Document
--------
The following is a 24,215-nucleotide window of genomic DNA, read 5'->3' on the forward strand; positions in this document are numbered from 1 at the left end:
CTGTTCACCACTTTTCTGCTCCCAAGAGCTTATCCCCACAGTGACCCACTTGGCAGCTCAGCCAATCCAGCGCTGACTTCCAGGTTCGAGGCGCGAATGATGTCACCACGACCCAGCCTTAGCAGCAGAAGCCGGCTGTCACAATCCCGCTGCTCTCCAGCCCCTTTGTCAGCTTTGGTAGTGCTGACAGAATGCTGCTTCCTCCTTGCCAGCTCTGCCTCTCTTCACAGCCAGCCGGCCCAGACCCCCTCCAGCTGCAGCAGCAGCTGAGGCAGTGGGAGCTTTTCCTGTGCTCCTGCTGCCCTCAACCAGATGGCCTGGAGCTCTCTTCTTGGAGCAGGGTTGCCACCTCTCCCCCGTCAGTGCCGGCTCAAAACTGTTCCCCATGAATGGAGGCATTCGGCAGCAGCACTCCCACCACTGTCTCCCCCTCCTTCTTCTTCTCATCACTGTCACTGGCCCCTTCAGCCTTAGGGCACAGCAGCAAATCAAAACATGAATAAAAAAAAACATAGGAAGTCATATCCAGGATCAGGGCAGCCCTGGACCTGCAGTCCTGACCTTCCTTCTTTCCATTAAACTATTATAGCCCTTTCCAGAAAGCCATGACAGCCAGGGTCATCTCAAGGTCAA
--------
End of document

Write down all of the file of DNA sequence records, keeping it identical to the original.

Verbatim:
The following is a 24,215-nucleotide window of genomic DNA, read 5'->3' on the forward strand; positions in this document are numbered from 1 at the left end:
CTGTTCACCACTTTTCTGCTCCCAAGAGCTTATCCCCACAGTGACCCACTTGGCAGCTCAGCCAATCCAGCGCTGACTTCCAGGTTCGAGGCGCGAATGATGTCACCACGACCCAGCCTTAGCAGCAGAAGCCGGCTGTCACAATCCCGCTGCTCTCCAGCCCCTTTGTCAGCTTTGGTAGTGCTGACAGAATGCTGCTTCCTCCTTGCCAGCTCTGCCTCTCTTCACAGCCAGCCGGCCCAGACCCCCTCCAGCTGCAGCAGCAGCTGAGGCAGTGGGAGCTTTTCCTGTGCTCCTGCTGCCCTCAACCAGATGGCCTGGAGCTCTCTTCTTGGAGCAGGGTTGCCACCTCTCCCCCGTCAGTGCCGGCTCAAAACTGTTCCCCATGAATGGAGGCATTCGGCAGCAGCACTCCCACCACTGTCTCCCCCTCCTTCTTCTTCTCATCACTGTCACTGGCCCCTTCAGCCTTAGGGCACAGCAGCAAATCAAAACATGAATAAAAAAAAACATAGGAAGTCATATCCAGGATCAGGGCAGCCCTGGACCTGCAGTCCTGACCTTCCTTCTTTCCATTAAACTATTATAGCCCTTTCCAGAAAGCCATGACAGCCAGGGTCATCTCAAGGTCAA